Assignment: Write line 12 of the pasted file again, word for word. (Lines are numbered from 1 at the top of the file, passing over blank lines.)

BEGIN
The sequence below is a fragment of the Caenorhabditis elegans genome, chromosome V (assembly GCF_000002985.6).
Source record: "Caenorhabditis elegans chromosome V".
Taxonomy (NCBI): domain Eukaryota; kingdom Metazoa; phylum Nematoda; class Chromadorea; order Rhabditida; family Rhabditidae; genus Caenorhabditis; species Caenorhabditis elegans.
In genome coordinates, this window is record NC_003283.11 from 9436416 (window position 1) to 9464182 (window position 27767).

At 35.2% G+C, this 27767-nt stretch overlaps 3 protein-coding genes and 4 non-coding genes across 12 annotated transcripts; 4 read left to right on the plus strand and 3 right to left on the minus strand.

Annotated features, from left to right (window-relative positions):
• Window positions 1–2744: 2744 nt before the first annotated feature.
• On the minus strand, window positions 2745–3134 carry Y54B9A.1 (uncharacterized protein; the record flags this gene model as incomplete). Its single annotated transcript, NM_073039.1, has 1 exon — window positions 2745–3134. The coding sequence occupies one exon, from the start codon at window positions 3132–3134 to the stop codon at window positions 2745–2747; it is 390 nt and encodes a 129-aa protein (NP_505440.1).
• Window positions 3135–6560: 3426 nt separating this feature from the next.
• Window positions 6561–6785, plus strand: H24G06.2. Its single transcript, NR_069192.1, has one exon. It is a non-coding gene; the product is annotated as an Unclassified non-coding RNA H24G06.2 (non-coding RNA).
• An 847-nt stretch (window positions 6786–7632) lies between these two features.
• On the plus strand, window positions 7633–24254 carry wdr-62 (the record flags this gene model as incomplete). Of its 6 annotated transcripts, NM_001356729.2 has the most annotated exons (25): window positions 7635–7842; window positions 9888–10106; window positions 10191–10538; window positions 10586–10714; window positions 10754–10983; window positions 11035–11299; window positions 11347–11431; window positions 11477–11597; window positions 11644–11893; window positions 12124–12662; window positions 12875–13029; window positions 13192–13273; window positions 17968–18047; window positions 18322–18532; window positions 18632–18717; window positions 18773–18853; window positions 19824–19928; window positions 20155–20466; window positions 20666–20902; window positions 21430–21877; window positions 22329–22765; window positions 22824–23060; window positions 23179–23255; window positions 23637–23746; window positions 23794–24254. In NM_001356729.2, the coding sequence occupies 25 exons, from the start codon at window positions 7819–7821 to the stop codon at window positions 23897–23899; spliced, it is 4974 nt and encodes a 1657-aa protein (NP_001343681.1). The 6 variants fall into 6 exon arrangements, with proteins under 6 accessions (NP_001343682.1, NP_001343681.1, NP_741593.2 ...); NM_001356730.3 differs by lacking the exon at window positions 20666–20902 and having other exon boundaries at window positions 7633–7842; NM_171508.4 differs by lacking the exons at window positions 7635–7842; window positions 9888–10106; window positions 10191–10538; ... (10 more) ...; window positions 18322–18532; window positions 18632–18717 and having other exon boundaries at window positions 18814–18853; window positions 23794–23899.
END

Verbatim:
• On the plus strand, window positions 7633–24254 carry wdr-62 (the record flags this gene model as incomplete). Of its 6 annotated transcripts, NM_001356729.2 has the most annotated exons (25): window positions 7635–7842; window positions 9888–10106; window positions 10191–10538; window positions 10586–10714; window positions 10754–10983; window positions 11035–11299; window positions 11347–11431; window positions 11477–11597; window positions 11644–11893; window positions 12124–12662; window positions 12875–13029; window positions 13192–13273; window positions 17968–18047; window positions 18322–18532; window positions 18632–18717; window positions 18773–18853; window positions 19824–19928; window positions 20155–20466; window positions 20666–20902; window positions 21430–21877; window positions 22329–22765; window positions 22824–23060; window positions 23179–23255; window positions 23637–23746; window positions 23794–24254. In NM_001356729.2, the coding sequence occupies 25 exons, from the start codon at window positions 7819–7821 to the stop codon at window positions 23897–23899; spliced, it is 4974 nt and encodes a 1657-aa protein (NP_001343681.1). The 6 variants fall into 6 exon arrangements, with proteins under 6 accessions (NP_001343682.1, NP_001343681.1, NP_741593.2 ...); NM_001356730.3 differs by lacking the exon at window positions 20666–20902 and having other exon boundaries at window positions 7633–7842; NM_171508.4 differs by lacking the exons at window positions 7635–7842; window positions 9888–10106; window positions 10191–10538; ... (10 more) ...; window positions 18322–18532; window positions 18632–18717 and having other exon boundaries at window positions 18814–18853; window positions 23794–23899.